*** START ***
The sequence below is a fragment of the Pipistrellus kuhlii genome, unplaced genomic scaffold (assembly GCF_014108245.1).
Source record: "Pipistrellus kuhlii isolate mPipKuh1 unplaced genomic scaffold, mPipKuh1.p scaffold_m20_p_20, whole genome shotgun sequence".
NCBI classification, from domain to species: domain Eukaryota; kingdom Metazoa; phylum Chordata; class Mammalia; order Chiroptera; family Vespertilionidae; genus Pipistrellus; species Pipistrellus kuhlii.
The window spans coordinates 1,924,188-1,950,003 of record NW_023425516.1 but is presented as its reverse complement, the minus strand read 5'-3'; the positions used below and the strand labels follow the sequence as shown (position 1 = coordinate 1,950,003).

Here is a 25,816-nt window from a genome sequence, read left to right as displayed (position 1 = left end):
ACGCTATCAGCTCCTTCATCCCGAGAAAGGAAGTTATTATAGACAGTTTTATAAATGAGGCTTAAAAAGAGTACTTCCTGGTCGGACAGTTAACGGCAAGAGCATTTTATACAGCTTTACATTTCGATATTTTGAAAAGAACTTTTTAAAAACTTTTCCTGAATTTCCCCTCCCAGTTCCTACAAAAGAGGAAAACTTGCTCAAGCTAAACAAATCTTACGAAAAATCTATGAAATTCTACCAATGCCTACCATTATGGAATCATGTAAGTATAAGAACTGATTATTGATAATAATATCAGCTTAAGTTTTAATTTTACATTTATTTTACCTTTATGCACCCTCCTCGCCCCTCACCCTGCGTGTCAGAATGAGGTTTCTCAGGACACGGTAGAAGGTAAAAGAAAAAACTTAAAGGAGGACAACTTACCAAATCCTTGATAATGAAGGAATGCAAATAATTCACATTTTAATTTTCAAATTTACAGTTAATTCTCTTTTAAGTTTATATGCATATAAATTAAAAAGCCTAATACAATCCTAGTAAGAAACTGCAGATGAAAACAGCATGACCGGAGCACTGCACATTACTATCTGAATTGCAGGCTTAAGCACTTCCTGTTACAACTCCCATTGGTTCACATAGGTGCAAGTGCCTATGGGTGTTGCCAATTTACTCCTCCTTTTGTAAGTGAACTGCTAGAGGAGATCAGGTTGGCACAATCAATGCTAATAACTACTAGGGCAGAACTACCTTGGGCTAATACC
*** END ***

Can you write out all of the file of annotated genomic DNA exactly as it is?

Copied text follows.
The sequence below is a fragment of the Pipistrellus kuhlii genome, unplaced genomic scaffold (assembly GCF_014108245.1).
Source record: "Pipistrellus kuhlii isolate mPipKuh1 unplaced genomic scaffold, mPipKuh1.p scaffold_m20_p_20, whole genome shotgun sequence".
NCBI classification, from domain to species: domain Eukaryota; kingdom Metazoa; phylum Chordata; class Mammalia; order Chiroptera; family Vespertilionidae; genus Pipistrellus; species Pipistrellus kuhlii.
The window spans coordinates 1,924,188-1,950,003 of record NW_023425516.1 but is presented as its reverse complement, the minus strand read 5'-3'; the positions used below and the strand labels follow the sequence as shown (position 1 = coordinate 1,950,003).

Here is a 25,816-nt window from a genome sequence, read left to right as displayed (position 1 = left end):
ACGCTATCAGCTCCTTCATCCCGAGAAAGGAAGTTATTATAGACAGTTTTATAAATGAGGCTTAAAAAGAGTACTTCCTGGTCGGACAGTTAACGGCAAGAGCATTTTATACAGCTTTACATTTCGATATTTTGAAAAGAACTTTTTAAAAACTTTTCCTGAATTTCCCCTCCCAGTTCCTACAAAAGAGGAAAACTTGCTCAAGCTAAACAAATCTTACGAAAAATCTATGAAATTCTACCAATGCCTACCATTATGGAATCATGTAAGTATAAGAACTGATTATTGATAATAATATCAGCTTAAGTTTTAATTTTACATTTATTTTACCTTTATGCACCCTCCTCGCCCCTCACCCTGCGTGTCAGAATGAGGTTTCTCAGGACACGGTAGAAGGTAAAAGAAAAAACTTAAAGGAGGACAACTTACCAAATCCTTGATAATGAAGGAATGCAAATAATTCACATTTTAATTTTCAAATTTACAGTTAATTCTCTTTTAAGTTTATATGCATATAAATTAAAAAGCCTAATACAATCCTAGTAAGAAACTGCAGATGAAAACAGCATGACCGGAGCACTGCACATTACTATCTGAATTGCAGGCTTAAGCACTTCCTGTTACAACTCCCATTGGTTCACATAGGTGCAAGTGCCTATGGGTGTTGCCAATTTACTCCTCCTTTTGTAAGTGAACTGCTAGAGGAGATCAGGTTGGCACAATCAATGCTAATAACTACTAGGGCAGAACTACCTTGGGCTAATACC